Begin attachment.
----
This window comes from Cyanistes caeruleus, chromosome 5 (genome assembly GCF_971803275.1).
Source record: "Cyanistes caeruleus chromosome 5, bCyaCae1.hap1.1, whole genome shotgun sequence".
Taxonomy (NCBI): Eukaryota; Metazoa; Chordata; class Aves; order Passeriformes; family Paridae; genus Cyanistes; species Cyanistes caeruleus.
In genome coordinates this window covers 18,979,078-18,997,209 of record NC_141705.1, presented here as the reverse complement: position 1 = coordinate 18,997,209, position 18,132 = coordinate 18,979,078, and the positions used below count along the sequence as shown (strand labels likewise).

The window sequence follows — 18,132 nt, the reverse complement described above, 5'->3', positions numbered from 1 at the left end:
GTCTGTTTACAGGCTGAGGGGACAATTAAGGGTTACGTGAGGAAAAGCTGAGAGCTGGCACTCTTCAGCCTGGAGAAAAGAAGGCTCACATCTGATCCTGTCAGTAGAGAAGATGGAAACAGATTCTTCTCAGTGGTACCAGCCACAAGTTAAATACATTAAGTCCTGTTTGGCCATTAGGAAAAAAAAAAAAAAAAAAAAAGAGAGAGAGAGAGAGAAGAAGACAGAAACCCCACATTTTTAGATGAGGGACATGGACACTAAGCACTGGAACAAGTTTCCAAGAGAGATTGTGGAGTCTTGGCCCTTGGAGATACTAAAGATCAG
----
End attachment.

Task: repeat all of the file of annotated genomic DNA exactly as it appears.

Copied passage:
This window comes from Cyanistes caeruleus, chromosome 5 (genome assembly GCF_971803275.1).
Source record: "Cyanistes caeruleus chromosome 5, bCyaCae1.hap1.1, whole genome shotgun sequence".
Taxonomy (NCBI): Eukaryota; Metazoa; Chordata; class Aves; order Passeriformes; family Paridae; genus Cyanistes; species Cyanistes caeruleus.
In genome coordinates this window covers 18,979,078-18,997,209 of record NC_141705.1, presented here as the reverse complement: position 1 = coordinate 18,997,209, position 18,132 = coordinate 18,979,078, and the positions used below count along the sequence as shown (strand labels likewise).

The window sequence follows — 18,132 nt, the reverse complement described above, 5'->3', positions numbered from 1 at the left end:
GTCTGTTTACAGGCTGAGGGGACAATTAAGGGTTACGTGAGGAAAAGCTGAGAGCTGGCACTCTTCAGCCTGGAGAAAAGAAGGCTCACATCTGATCCTGTCAGTAGAGAAGATGGAAACAGATTCTTCTCAGTGGTACCAGCCACAAGTTAAATACATTAAGTCCTGTTTGGCCATTAGGAAAAAAAAAAAAAAAAAAAAAGAGAGAGAGAGAGAGAAGAAGACAGAAACCCCACATTTTTAGATGAGGGACATGGACACTAAGCACTGGAACAAGTTTCCAAGAGAGATTGTGGAGTCTTGGCCCTTGGAGATACTAAAGATCAG